Why Do You Preach?

You rush into the kitchen, then into the pantry. You're on a mission. You're standing in the pantry and suddenly your mind is blank. "Why did I just come in here? I needed something. What do I need?" Have you ever had one of those moments? You set out to get something in the living room but muscle memory took over and you ended up in the pantry with no idea why. 

Now you're standing in the pulpit. "Why am I here? Why am I about to preach this sermon?" There are multiple good answers to those kinds of questions about why you preach. Perhaps one of the more common answers is you are called to proclaim God's Word, the Bible. If this is your answer, this is a really good answer. You are called to "preach the word..." (2 Tim. 4:2).

Now, why are you called to "preach the word"? Embodying the right answer to why you preach the word will actually affect your preaching of the word. Again, there are multiple ways to answer that question, but let's focus on an important, often overlooked answer. Preachers are called to preach God's Word in order to help people. "As each has received a gift, use it to serve one another, as good stewards of God's varied grace: whoever speaks, as one who speaks oracles of God..." (1 Pt. 4:10-11; emphasis added). Your sermon is meant to be heard and it is meant to be heard because it is meant to help.

What this means is that the preacher's heart beats for the good of those who hear his preaching week in and week out. His concern is first to say what the Bible says. And one of the fundamental reasons his concern is to say what the Bible says is to help the people who hear him. To not say what the Bible says is to withhold help from people.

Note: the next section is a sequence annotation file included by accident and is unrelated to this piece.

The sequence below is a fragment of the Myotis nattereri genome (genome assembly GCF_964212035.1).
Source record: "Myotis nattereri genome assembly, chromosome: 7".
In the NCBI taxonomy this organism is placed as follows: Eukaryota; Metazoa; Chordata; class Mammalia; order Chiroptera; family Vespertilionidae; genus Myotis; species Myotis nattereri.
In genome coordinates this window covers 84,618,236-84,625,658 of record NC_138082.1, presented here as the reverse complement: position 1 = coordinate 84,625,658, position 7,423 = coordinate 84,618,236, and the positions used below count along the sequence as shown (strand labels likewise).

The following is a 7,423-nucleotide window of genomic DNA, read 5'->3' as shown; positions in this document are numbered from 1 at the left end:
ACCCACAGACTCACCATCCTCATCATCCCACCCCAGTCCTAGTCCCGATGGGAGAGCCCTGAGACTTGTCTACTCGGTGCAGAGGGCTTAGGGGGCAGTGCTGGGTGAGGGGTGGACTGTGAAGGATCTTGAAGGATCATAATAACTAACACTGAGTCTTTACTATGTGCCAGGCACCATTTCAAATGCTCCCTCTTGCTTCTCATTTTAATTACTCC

The Apostle Paul reveals his heart in preaching saying, "For we never came with words of flattery, as you know, nor with a pretext for greed—God is witness...But we were gentle among you, like a nursing mother taking care of her own children" (1 Thess. 2:5, 7). What kind of preacher says, "I try to be like a nursing mother in my preaching"? The kind of preacher who says that is fundamentally focused on helping people. 

Practically speaking, this means actual sermons are prepared with listeners in mind. When you know what a biblical text means, you must think about how to communicate it in a way most helpful to those who hear it. Tim Keller quotes Alec Motyer on what a preacher is responsible to in preaching: "First to the truth, and secondly to this particular group of people. How will they best hear the truth? How are we to shape and phrase it so that it comes home to them in a way that is palatable, that gains the most receptive hearing..." What Ken Haemer says about presentations is true of biblical preaching; designing a sermon without your church in mind is like "writing a love letter and addressing it 'to whom it may concern.'" 

If preaching is about helping people then sermons ought to be crafted in a way to be clear and compelling to a specific group of listeners. Generally, sermons that are confusing do not help people. Generally, sermons that do not seek to gain and keep attention do not help people. Sermons that help people are clear and compelling. They communicate God's Word with clarity and they communicate God's Word in a way that compels people to listen.

When thinking through how you will deliver the truth of God's Word, ask yourself whether or not listeners will see that you designed your sermon to help them. In other words, compel them to listen by engaging a sin, problem, crises, or question that they face; that the biblical text addresses. The goal is that listeners do not just see that what you preach is true but how the truth matters to them personally. When you aim to help your listeners, bring them the ultimate solution, the grace and knowledge of Jesus Christ.